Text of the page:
Continue with layering the shadow of the rose as you create depth in the watercolour while keeping the integrity of the light and dark areas of the rose. Progressively darken the peach watercolour paint and start increasing the depth of your rose. Use the layers option in Procreate so that its easy to “undo” any shadows on your peach rose. Shadows in watercolour can take some practice and a bit of trial and error, so take a few practice rounds on your rose. It is easy to replicate the beauty of a natural rose once you have got the hang of the shape, depth, and watercolour technique.
Creating a peach rose in watercolor may take a bit of skill and finesse, but the rose can be utterly eye-catching with all the possibilities to create a three-dimensional, and depth-filled rose in Procreate. The technique can take a few tries to master, but there are so many possibilities to apply it to other watercolour florals. Use this peach rose watercolour tutorial to learn a few skills and begin creating your own watercolour garden.
With so many lines and details in watercolour roses, it may be confusing getting the shadows in the right places. The key thing to remember is that for ‘each and every petal’ the shadow is always in the inner petal that is towards the core, then going lighter in shade as you go towards the outer petal.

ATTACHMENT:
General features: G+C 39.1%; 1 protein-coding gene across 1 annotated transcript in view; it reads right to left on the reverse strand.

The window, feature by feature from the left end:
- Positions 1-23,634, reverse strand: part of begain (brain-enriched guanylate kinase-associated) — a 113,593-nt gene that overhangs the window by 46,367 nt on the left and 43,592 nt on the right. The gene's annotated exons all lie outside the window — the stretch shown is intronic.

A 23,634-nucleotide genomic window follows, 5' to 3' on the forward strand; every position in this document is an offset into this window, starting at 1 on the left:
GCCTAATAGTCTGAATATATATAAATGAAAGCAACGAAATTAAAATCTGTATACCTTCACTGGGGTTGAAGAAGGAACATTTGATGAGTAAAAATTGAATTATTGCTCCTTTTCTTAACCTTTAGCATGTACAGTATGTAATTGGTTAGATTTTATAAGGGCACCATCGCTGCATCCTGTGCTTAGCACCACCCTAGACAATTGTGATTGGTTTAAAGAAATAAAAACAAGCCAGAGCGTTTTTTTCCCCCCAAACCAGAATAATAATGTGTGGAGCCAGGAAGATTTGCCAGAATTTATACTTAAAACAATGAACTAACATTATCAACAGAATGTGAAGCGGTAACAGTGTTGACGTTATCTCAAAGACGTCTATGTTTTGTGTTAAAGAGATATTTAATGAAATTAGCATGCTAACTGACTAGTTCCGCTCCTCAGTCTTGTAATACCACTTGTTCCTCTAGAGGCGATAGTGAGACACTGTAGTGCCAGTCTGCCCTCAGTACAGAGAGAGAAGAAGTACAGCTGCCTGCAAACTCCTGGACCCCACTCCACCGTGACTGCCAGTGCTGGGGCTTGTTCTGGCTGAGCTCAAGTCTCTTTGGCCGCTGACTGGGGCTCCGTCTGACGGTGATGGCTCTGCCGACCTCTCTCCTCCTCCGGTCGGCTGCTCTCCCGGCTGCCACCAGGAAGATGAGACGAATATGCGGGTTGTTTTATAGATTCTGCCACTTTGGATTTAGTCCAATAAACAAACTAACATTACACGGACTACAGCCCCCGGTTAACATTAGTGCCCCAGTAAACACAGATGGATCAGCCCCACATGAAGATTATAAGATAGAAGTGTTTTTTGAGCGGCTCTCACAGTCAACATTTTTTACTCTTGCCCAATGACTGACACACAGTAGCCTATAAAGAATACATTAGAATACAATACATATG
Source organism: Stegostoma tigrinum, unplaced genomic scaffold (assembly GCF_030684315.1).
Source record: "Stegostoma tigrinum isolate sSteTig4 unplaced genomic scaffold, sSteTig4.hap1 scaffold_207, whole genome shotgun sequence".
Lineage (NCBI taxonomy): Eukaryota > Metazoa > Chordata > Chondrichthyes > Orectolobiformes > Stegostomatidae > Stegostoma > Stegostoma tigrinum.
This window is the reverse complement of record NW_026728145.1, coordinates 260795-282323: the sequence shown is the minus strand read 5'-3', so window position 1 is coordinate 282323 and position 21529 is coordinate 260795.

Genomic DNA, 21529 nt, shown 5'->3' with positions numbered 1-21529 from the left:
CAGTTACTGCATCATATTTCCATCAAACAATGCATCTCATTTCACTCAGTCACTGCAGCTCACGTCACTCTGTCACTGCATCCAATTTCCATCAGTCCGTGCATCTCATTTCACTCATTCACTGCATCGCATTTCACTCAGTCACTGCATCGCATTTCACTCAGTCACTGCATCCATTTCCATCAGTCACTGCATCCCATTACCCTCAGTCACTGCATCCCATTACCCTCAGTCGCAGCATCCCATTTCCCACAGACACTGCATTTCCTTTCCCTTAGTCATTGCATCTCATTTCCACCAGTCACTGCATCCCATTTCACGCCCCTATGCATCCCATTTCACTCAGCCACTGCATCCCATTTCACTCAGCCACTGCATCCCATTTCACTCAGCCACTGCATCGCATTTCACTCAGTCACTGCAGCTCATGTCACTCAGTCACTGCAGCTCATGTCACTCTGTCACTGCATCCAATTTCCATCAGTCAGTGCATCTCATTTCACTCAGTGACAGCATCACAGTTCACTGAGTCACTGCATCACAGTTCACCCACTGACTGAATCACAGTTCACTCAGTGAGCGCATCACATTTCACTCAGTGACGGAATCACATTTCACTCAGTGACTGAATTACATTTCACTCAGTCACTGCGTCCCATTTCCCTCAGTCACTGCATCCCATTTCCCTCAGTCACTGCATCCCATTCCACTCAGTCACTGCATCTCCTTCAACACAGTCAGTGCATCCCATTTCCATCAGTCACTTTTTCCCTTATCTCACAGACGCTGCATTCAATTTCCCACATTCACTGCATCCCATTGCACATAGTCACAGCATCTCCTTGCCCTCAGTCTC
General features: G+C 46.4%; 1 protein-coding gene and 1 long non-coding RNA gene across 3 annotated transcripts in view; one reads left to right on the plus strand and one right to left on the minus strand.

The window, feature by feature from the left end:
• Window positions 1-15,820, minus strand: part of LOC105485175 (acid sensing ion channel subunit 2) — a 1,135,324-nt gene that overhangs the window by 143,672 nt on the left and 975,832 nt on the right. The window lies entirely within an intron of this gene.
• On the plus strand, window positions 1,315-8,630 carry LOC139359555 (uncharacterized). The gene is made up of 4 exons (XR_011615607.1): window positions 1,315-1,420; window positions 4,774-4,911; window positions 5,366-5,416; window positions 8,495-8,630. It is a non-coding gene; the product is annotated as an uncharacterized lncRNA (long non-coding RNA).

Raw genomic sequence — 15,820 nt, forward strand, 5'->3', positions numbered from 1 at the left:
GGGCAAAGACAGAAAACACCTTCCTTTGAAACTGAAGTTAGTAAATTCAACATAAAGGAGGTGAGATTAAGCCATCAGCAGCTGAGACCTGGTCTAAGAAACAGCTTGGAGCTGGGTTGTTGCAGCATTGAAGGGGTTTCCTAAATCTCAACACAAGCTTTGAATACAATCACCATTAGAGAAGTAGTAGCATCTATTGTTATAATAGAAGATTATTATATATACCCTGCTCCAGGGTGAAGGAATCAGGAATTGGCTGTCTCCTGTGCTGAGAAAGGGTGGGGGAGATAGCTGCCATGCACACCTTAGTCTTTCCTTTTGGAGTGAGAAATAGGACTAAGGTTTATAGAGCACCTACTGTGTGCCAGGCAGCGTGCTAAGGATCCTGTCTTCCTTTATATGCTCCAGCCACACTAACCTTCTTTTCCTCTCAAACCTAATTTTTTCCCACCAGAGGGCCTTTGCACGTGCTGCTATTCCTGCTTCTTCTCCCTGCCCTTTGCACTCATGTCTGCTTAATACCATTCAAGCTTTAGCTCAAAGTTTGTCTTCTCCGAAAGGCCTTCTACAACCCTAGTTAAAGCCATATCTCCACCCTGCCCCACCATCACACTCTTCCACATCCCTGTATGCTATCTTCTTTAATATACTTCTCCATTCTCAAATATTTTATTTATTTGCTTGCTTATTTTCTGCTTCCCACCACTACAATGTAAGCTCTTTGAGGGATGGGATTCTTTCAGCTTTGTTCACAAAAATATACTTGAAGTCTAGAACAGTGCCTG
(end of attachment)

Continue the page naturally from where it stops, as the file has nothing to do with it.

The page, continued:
As you fill in the shadows with darker shades, the painting will start to look more and more like a three-dimensional rose. You can continue painting and perfecting out the rose wherever it’s needed until you’re finally happy with the look.
For the above painting, we used Procreate as our digital art canvas. It’s simple to use and creates art that is very true-to-life. As you can see, the end result of this digital painting is almost indistinguishable from a physical canvas watercolour painting. It has a variety of colours in the peach and terracotta range – soft, earthy, nature-inspired tones.
Paint from Real-life or reference photo, on paper or on a tablet?
Can’t decide whether to paint from real-life or reference photo, on paper or on a tablet?
Well, it’s all personal preference!
The main benefit of painting from a photo and/or on tablet is just the convenience – paint wherever, whenever.
However, many experts believe that the traditional method of real-life painting is still the ‘better’ method for many reasons.
We think that’s because it can improve your artistic skills by miles, since you will be using your imagination and skills a lot more when painting from real life than from a reference photo. (It’s a bit like, when doing school coursework, simply copying won’t increase your learning, knowledge and understanding – but understanding the question, thinking hard of the answer will exercise your brain and help you provide better answers in future assessments.).
But all in all, there are pros and cons in both methods, and everyone has their own personal preferences!